Drexel dragonThe Math ForumDonate to the Math Forum

Search All of the Math Forum:

Views expressed in these public forums are not endorsed by Drexel University or The Math Forum.

Math Forum » Discussions » sci.math.* » sci.math

Topic: Seeking an algorithm
Replies: 22   Last Post: Oct 3, 2011 3:01 AM

Advanced Search

Back to Topic List Back to Topic List Jump to Tree View Jump to Tree View   Messages: [ Previous | Next ]
Peter Percival

Posts: 1,387
Registered: 10/25/10
Re: Seeking an algorithm
Posted: Sep 29, 2011 4:27 PM
  Click to see the message monospaced in plain text Plain Text   Click to reply to this topic Reply

On Thu, 29 Sep 2011 21:13:16 +0100, Helmut Richter <hhr-m@web.de> wrote:

> On Thu, 29 Sep 2011, Peter Percival wrote:

>> Given a finite set of numbers, find a partition of it into two sets A
>> and B so
>> that the sum of A's elements is as close to the sum of B's elements as
>> possible. Clearly, one could try all partitions, but if the initial
>> set is
>> large, that might take a long time.
>> "Numbers" might mean real numbers, positive real numbers, integers, or
>> positive integers. Perhaps there are different answers in these four
>> different cases.

> Not much difference.

>> My first thought for positive numbers of either kind is:
>> (i) Order the numbers according to decreasing size;
>> (ii) put the first in A;
>> (iii) put the second, third, etc, in B until either all numbers are
>> used, or
>> the B sum just exceeds the A sum;
>> (iv) put the next, next after it, etc in A until either all numbers are
>> used,
>> or the A sum just exceeds the B sum;
>> (v) continue thus, stopping when all numbers are used.
>> Is this a good method? "Good" meaning the (or a) most equal partition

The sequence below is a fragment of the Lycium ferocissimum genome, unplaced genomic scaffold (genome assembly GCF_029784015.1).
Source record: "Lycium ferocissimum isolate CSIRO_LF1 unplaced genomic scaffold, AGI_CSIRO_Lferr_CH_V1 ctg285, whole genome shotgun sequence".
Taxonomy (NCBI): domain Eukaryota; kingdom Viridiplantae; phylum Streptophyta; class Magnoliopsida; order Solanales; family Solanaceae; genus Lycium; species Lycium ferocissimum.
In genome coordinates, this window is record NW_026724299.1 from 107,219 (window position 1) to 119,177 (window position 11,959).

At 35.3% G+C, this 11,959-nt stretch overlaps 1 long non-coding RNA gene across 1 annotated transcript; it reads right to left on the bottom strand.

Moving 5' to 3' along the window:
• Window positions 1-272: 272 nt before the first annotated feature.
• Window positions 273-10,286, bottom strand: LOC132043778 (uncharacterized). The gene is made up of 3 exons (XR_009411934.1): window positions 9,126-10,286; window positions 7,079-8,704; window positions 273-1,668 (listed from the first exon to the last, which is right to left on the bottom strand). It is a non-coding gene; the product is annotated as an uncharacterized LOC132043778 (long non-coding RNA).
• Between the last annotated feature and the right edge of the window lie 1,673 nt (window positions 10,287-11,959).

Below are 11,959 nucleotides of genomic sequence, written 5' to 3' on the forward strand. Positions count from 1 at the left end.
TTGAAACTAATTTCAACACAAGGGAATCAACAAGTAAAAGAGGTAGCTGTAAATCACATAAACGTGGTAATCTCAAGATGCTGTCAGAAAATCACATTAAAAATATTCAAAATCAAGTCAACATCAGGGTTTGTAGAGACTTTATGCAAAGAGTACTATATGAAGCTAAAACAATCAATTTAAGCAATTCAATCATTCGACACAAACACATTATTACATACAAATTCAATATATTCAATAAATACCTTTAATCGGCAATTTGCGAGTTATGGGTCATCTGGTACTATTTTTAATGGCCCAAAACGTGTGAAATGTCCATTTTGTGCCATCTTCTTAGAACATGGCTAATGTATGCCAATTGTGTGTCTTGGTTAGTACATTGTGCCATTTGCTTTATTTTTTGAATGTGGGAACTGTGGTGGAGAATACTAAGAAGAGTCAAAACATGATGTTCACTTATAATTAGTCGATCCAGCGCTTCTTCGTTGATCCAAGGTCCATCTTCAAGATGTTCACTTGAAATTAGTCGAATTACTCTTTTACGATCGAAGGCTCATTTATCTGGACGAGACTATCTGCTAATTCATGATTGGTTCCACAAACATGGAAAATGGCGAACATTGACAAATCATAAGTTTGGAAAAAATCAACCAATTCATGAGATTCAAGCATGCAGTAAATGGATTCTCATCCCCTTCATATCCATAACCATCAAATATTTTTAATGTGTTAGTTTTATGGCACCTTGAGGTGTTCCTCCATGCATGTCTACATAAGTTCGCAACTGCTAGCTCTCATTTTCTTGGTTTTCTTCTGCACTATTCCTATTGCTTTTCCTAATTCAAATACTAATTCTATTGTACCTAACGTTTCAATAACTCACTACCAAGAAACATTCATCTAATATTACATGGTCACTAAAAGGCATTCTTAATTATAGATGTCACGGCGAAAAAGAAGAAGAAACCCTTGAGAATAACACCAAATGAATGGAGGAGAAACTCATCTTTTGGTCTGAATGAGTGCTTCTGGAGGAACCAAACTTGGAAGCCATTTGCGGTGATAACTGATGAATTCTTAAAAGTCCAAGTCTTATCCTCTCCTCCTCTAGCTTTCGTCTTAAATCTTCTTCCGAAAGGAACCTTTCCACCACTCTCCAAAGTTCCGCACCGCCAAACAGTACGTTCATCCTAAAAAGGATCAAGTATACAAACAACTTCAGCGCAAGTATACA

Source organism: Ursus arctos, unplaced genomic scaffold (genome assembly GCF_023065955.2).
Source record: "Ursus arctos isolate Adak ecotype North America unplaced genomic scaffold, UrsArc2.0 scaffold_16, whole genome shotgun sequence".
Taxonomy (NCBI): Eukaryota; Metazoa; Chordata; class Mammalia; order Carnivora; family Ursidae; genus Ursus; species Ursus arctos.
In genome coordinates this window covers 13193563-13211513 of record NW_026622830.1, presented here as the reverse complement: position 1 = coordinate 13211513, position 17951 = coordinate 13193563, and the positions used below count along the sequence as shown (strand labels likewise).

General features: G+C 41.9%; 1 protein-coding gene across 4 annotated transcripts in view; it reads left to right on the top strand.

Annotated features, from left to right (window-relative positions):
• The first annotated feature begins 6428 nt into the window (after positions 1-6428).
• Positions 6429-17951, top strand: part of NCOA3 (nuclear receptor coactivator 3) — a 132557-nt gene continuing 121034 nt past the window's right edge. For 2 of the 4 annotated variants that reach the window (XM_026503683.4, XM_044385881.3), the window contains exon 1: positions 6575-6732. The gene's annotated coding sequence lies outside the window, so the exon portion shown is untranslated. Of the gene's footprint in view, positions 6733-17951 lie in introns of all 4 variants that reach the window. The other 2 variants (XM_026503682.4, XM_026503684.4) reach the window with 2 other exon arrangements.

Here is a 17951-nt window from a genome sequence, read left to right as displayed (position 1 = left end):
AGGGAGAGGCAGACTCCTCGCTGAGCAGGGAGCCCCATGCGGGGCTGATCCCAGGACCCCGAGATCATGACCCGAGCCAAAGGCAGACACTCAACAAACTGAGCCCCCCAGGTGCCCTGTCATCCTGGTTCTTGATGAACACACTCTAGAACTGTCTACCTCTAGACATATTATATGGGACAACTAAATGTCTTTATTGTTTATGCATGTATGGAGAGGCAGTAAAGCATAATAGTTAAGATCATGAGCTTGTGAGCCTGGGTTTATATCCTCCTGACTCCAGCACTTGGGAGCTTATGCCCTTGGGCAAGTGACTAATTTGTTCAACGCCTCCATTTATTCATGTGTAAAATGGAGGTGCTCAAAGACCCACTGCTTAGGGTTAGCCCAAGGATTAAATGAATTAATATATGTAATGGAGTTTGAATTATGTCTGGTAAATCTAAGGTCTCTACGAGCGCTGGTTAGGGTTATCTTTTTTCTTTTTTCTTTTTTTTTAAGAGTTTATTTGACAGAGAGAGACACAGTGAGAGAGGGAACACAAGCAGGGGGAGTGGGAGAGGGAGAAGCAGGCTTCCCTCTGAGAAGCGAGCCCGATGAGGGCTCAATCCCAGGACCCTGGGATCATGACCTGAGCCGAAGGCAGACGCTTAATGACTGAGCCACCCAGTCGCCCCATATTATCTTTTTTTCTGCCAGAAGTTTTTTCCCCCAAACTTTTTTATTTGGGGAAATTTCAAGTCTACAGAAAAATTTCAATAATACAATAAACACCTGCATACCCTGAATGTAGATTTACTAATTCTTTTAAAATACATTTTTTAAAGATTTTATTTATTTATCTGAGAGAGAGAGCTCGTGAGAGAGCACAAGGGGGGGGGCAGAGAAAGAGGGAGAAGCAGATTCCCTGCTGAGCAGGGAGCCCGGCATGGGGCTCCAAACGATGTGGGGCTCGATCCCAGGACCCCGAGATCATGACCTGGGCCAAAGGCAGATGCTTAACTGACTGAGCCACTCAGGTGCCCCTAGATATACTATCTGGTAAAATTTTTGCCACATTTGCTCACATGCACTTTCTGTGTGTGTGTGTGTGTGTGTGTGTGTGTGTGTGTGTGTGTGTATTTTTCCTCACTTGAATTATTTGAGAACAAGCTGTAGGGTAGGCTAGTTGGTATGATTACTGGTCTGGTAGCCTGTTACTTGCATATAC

>> is
>> always found, and quickly so. I suspect it will sometimes fail to find
>> the
>> most equal partition.

> If the numbers are {2, 2, 2, 3, 3}, your algorithm puts the two 3 one
> into
> A and the other into B. There is a different solution which is better.

Thank you. But I would call {2, 2, 2, 3, 3} a multi-set, rather than a

> You can use your algorithm for a bound on the best solution. That is, for
> this example, when your algorithm has a sum of 7 in A and of 5 on B, then
> every other algorithm can be stopped as soon as one set gets a sum of 7
> or
> more. This can save a lot of time when trying when the initial guess is
> already good.
> You can also start with your algorithm and then find pairs of numbers
> having exactly or approximately the right difference, so that a solution
> is improved by swapping them. For a practical approximation solution,
> this
> might often suffice. But it will not necessarily find an optimal
> solution,
> to wit when not single numbers have to be swapped but subsets of them --
> thus ending up with more or less the original problem.
> The real optimal solution is much more complicated. See for instance
> http://en.wikipedia.org/wiki/Subset_sum_problem .

Thank you for the reference. I had supposed the problem(*) was known, but
did not know its name, so I could not look anything up.

(* I will just remark on how it came to my mind. I was looking at two
piles of books on a table, and I wondered if there was some systematic way
of making two piles so that they were of equal, or near-equal, height, so
that a large book (an atlas, say) could be rested on the top of each pile
and be horizontal, or nearly so. So mine was the positive reals problem.)

Using Opera's revolutionary email client: http://www.opera.com/mail/

Point your RSS reader here for a feed of the latest messages in this topic.

[Privacy Policy] [Terms of Use]

© The Math Forum 1994-2015. All Rights Reserved.